Some municipalities, such as Cape Town, allow businesses to feed power back to the grid for a rebate. Over time, solar installations will pay for themselves, even if you don’t factor productivity through load shedding into the equation. Becoming more sustainable is also a good reputational move that enhances an SMB’s standing with customers and suppliers.
From a short-term perspective, it may be frustrating for SMBs to redirect their capital towards alternative energy sources rather than expanding their teams, opening new branches or undertaking other growth initiatives. However, the shift towards renewable energy should be viewed as a long-term investment in sustainability and cost reduction. Remember that the calculations will not be the same for any two businesses.
Some of the factors they need to consider include the following:
- Are they using cloud-based software to minimise power consumption in their business and ensure business continuity during power outages?
- Does their building have adequate rooftop space to support a solar installation?
- Do they operate from rented premises? Is it possible that their property owner will be willing to invest in solar?
- How energy-intensive is the business, and how much investment would it take to create a solar and battery installation that would enable it to keep operating through load shedding? Solar can offer those that don’t run commercial fridges or heavy machinery a relatively quick return on investment (ROI).
- Does the municipality buy excess power back from solar users in their metro?
- How will the business finance solar and how much budget does it have? Bear in mind that it’s possible to start small and incrementally add more batteries and solar panels to the system to achieve higher levels of grid independence over time.
Powering less intensive loads with renewables
On balance, many SMBs will find that renewables and battery backup costs are justified. It will enable them to keep running their most important processes during load shedding, so they don’t lose sales or production. In addition, even those that run heavy equipment or refrigeration may be able to save money on the diesel they currently pour into running their generators by powering less intensive loads with renewables.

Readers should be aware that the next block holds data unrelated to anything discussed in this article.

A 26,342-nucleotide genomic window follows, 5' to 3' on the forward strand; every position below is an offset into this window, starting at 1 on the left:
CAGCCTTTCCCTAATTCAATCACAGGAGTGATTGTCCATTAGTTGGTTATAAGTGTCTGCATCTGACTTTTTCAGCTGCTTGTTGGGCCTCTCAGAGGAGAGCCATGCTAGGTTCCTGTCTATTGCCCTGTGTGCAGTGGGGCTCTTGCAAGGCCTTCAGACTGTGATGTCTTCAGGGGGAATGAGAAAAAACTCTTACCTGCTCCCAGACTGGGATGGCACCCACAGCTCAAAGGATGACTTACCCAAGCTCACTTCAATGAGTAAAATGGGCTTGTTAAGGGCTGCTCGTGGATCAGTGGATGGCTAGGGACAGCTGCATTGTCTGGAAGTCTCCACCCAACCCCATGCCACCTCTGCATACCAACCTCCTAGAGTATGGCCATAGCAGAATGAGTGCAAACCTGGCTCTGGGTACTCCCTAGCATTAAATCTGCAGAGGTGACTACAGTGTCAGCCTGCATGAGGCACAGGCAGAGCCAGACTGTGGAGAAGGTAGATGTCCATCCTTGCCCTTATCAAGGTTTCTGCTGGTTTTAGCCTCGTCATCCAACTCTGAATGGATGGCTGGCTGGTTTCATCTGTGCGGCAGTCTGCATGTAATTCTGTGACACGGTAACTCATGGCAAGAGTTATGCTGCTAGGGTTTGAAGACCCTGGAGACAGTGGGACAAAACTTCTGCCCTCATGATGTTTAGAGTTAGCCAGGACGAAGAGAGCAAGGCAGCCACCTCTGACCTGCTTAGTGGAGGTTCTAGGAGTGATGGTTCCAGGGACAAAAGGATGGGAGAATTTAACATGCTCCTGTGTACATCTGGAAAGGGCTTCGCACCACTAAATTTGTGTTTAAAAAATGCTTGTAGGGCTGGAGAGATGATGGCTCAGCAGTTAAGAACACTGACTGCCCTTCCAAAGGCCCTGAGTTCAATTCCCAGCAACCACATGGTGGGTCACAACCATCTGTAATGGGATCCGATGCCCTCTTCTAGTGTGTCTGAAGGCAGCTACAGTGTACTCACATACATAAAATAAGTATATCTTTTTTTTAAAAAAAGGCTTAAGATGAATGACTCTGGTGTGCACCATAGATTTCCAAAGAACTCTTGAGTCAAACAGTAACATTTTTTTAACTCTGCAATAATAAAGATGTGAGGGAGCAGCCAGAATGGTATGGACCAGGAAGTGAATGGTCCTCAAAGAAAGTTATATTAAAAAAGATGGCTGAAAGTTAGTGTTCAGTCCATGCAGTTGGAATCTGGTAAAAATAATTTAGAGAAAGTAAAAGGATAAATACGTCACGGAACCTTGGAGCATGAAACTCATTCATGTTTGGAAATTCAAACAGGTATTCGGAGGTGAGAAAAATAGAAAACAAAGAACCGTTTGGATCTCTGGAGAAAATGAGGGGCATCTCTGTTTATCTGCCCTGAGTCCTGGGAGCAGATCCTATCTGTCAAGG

Another factor to remember is that the National Energy Regulator of South Africa (NERSA) a has approved tariff increases for Eskom. With an investment in solar power, companies can insulate themselves against rising power costs by self-generating some of the time. The payback will take a few years, depending on the installation size, the number of batteries installed, financing costs etc.—but the investment will ultimately pay off.
The government has also proposed to provide solar-related bounce-back loans for SMBs on a 20% first-loss basis. Small businesses can secure loans from finance providers where the National Treasury will assume 20% of the initial loss. Hopefully, this will help make loans more accessible.
Tools such as Spherics, a carbon accounting solution from Sage, can help businesses easily understand and reduce their environmental impact. Though not yet available in South Africa, it will help SMBs manage their carbon footprint and the data shows where the low-hanging fruit is for SMBs in making the transition.
Renewable energy is key to securing energy future
Given that coal and nuclear plants are built on decade-plus timespans, solar and wind are the best options to address South Africa’s power shortfall rapidly. But the backstory is that we need to gradually wean ourselves from fossil fuels to meet our climate emission promise to the global community and play our part in addressing climate change.
It’s clear the future is renewable. Energy reform is an opportunity for businesses to increase growth and become more sustainable. SMBs need to take their rightful place at the energy reform table, so they don’t get left behind. Government and big business would be wise to tap into the resourcefulness and innovation of the SMB sector to help drive a faster and more successful transition.